Tourism is hug in Hawaii and it’s no wonder when you consider they have stunning beaches, a rich history and many hiking trails. The islands are beautiful, the views amazing and there are so many things to do in Maui and places to see throughout the islands.Here are five things that is worth knowing before visiting Hawaii.
- Learning A Few Hawaiian Words Can Be Useful
Hawaii has two official languages – Hawaiian and English. Conditional on the airline you’re using, you may hear Hawaiian while on your way there. It is also spoken in banks, some schools and other institutions. English is the primary language, so you’ll be able to communicate once in Hawaii. However, it could be useful to know a few words in Hawaiian. Some Hawaiian words have taken the place of their English counterparts:
- Opala – means trash
- Wahine – restroom for women
- Kane – restroom for men
- E komo mai – is features on signs at various business and means welcome.
- Mauka – when locals give directions, this means towards the mountain, while,
- Makai – means towards the sea.
- Kapu – mean sacred.
- Island Time Is Not A Myth – So Loosen Up
Hawaiians drive a certain way. They don’t speed, honk their horns or rush from one destination to the next. When they drive, they let others out of their driveways, they don’t turn in front of others, and they definitely don’t cut people off. If someone takes a few seconds to start moving once the light turns green, they don’t blast their horns. This type of driving is called aloha, and if you rent a car from places like https://kailanitourshawaii.com, you must give it a try. Highway speeds are normally fifty-five miles per hour, and at some places it is even less. If you drive too fast, you will get pulled over.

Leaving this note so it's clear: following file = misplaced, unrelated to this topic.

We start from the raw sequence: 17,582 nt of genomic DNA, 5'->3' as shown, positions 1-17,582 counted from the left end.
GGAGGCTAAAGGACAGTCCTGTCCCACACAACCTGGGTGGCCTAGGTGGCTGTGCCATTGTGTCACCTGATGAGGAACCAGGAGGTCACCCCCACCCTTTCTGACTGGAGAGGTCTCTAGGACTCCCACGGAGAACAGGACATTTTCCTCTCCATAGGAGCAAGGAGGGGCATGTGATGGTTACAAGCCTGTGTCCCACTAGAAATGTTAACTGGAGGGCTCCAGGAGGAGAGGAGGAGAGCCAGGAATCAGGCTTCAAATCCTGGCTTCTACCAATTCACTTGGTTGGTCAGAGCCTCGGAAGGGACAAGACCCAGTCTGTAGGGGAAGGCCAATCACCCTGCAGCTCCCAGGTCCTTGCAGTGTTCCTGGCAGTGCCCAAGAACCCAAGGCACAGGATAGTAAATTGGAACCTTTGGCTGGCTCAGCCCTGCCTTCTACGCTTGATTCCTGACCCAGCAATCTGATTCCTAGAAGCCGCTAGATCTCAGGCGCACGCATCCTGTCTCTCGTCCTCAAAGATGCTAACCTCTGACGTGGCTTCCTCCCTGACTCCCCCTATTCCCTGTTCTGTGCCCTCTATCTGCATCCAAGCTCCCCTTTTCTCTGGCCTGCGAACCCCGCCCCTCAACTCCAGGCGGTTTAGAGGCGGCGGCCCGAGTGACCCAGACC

- Being Respectful Of Sanctified Sites
With the deep respect that Hawaii’s occupants have for their cultural history and royalty, there are numerous sacred areas on the islands. If you notice a sign with the word Kapu, it is normally a site where royalty used to live or an ancient burial site.Many of the sites may look like a pile of rocks to us, however, they are sacred. You may also notice signs with the word heiau. This refers to Hawaiian temples. Some may be preserved, while at others there’s hardly anything left. Irrespective, whenever you notice heiau or kapu, it’s a sign of respect to don’t walk over these sites, keep your voice low, and don’t litter.
- Never Remove Anything From The Parks Or Beaches
According to the Hawaiian myth, Pele get’s angry if lava rock is taken from her. While you might be sceptical about this, there are numerous tales of people you have found themselves down on their luck once they’ve taken lava rock. Don’t remove shells, rocks, or sands from the islands either and leave the beach in the same way that you’ve found it.
- Take Off Your Shoes
You’ll notice shoe racks in from of homes and porches when visiting Hawaii. Many stores also have signs that ask customers to remove their shoes. If you are privileged by receiving an invitation to someone’s home, remember to take off your shoes before you enter the home and leave them outside. Removing your shoes is your way of showing your respect.